• 2 Bearing in mind that the Local Liquor Control Commissioner is the sole judge of the credibility of the witnesses, and after considering all the circumstances established by the evidence presented, we find that the decision of the Local Liquor Control Commissioner, that the premises were not being operated as a "restaurant," is supported by substantial evidence and was not contrary to the manifest weight of the evidence presented at the administrative hearings. Harding testified that for about two months, commencing on January 14, 1974, no food was served. Nevertheless, liquor was sold during this period of time. In addition, he said that "people do not have to order food," although they could if they wished. Officer Rouzan observed beer being sold on the premises when there was no food. Moreover, the record established that only a small amount of revenue was attributable to the sale of food because the restaurant business was not the principal business. The principal business income was derived from entertainment; and secondly, the sale of liquor. While the Liquor Control Act does not specifically require that the restaurant business be the principal business, the statute does clearly forbid the sale of alcoholic liquor except with meals. The testimony shows that, even after the kitchen facilities were remodeled and reopened, customers did not have to order food. Considering all these circumstances, we have concluded that the Local Liquor Control Commissioner did not err when he found that the premises were not being operated as a resturant within the meaning of the Liquor Control Act.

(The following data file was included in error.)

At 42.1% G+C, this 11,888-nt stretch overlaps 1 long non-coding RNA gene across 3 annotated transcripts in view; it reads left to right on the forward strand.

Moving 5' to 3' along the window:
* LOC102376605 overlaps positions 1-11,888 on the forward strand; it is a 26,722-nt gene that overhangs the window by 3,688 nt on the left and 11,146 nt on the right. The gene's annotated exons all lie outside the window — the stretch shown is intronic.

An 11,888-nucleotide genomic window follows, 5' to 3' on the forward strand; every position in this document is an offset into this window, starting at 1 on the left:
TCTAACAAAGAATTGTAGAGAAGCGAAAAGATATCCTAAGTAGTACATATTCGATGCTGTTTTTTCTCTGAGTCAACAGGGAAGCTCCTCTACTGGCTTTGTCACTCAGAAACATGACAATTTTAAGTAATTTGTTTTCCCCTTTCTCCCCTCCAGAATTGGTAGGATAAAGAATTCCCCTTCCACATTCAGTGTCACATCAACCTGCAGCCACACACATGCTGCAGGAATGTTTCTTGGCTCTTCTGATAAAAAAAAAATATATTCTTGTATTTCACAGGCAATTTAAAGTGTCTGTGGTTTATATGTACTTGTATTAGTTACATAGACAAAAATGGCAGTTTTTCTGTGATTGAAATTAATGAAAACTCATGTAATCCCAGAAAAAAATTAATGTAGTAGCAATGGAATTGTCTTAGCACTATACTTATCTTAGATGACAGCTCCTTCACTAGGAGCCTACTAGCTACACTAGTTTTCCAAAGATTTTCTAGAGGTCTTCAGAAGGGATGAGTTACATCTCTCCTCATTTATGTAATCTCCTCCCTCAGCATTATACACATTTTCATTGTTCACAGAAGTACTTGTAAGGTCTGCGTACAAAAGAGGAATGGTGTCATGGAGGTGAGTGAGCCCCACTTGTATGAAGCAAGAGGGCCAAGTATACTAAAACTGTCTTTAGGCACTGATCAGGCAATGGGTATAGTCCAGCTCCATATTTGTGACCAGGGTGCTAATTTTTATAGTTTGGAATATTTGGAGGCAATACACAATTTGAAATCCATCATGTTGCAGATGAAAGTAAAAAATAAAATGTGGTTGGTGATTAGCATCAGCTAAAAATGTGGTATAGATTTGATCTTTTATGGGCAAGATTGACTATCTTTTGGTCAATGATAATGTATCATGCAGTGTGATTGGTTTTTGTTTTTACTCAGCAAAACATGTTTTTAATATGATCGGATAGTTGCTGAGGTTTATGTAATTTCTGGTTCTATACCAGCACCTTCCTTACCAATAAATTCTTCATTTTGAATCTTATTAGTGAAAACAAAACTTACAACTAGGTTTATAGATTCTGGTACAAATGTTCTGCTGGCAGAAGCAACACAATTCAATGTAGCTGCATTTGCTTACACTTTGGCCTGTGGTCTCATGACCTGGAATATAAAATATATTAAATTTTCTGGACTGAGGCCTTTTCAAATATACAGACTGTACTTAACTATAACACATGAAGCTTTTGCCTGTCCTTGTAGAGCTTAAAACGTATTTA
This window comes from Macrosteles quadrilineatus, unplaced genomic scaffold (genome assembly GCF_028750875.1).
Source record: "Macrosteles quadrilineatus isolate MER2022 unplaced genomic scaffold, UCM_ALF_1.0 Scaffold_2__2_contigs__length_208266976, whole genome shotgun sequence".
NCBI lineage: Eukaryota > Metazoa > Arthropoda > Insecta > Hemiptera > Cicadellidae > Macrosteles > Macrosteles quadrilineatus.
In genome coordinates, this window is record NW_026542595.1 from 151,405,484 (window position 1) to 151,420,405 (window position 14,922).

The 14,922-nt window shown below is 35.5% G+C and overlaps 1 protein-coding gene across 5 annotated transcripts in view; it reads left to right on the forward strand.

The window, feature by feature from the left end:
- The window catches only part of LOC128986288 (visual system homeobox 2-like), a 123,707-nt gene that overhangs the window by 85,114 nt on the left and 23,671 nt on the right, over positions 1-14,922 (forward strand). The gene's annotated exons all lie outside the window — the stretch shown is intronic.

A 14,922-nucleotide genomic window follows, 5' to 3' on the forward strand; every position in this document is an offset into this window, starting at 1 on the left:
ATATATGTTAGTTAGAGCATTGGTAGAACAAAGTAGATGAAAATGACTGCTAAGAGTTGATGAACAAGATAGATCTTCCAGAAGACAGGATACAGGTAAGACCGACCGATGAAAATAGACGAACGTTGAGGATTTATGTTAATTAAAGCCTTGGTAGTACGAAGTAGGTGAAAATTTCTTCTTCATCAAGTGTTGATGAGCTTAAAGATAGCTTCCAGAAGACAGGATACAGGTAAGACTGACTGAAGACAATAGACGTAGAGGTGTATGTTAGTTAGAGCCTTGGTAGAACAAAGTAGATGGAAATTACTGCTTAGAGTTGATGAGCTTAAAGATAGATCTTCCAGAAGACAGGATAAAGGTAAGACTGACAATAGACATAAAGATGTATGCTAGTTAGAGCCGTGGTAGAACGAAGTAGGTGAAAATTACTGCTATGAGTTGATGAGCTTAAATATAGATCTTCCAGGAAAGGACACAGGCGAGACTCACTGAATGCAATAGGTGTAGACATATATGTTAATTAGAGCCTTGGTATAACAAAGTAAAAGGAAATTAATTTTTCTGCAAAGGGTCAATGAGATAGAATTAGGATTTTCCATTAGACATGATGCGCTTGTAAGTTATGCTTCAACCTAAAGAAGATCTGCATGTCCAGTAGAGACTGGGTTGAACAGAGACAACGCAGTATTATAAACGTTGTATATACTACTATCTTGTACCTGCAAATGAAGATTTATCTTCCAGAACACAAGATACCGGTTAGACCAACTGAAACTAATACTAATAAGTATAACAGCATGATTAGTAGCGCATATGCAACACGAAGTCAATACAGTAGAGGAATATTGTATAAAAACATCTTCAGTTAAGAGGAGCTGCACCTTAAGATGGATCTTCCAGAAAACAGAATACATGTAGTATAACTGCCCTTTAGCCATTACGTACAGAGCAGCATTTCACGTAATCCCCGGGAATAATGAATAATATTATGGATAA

• 3 The licensees present several other arguments. They contend that defendants erroneously considered hearsay evidence when they considered evidence of what Harding told the police officers and what the unidentified waitress told Officer Rouzan. Although hearsay is not admissible in an administrative hearing (Russell v. License Appeal Com. (1971), 133 Ill. App.2d 594, 598, 273 N.E.2d 650), admissions by a party or his agent are admissible as an exception to such rule (Ryan v. McEvoy (1974), 20 Ill. App.3d 562, 565-66, 315 N.E.2d 38; Stifel, Nicolaus & Co. v. Coloia (1971), 2 Ill. App.3d 224, 229, 276 N.E.2d 408.) Even if this evidence was improperly admitted, it was harmless because Richard Harding unequivocally testified to substantially the same facts.

• 4 The plaintiffs also cite cases from other jurisdictions which they say support their position that the establishment did not cease to be a restaurant simply because no food was served for a short period due to a temporary breakdown in kitchen facilities. We have examined these cases and find them distinguishable. But even accepting the plaintiffs' proposition, the lapse of two months is an unusually long period for a restaurant to be without food service facilities and it is undisputed that liquor was served during this period. In addition, it was established that upon resumption of operation, customers were not required to order food.

• 5 Finally, the licensees point out that they invested a substantial amount of money to restore the restaurant operation. We do not find in this record evidence of any affirmative administrative acts by the municipality upon which the plaintiffs could have relied in good faith and which would make it unjust to revoke the license. The record indicates that the substantial portion of these moneys was expended after receipt of the two citations which precipitated this proceeding. There is no evidence that plaintiffs, acting in good faith, were somehow induced by defendants to believe that there was no violation of the law (cf. De Loian v. Illinois Liquor Control Com. (1969), 109 Ill. App.2d 71, 74, 248 N.E.2d 689). Accordingly, the judgment of the circuit court is reversed and the revocation of license by the Local Liquor Control Commissioner and the revocation confirmation by the License Appeal Commission is affirmed.


LORENZ, P.J., and SULLIVAN, J., concur.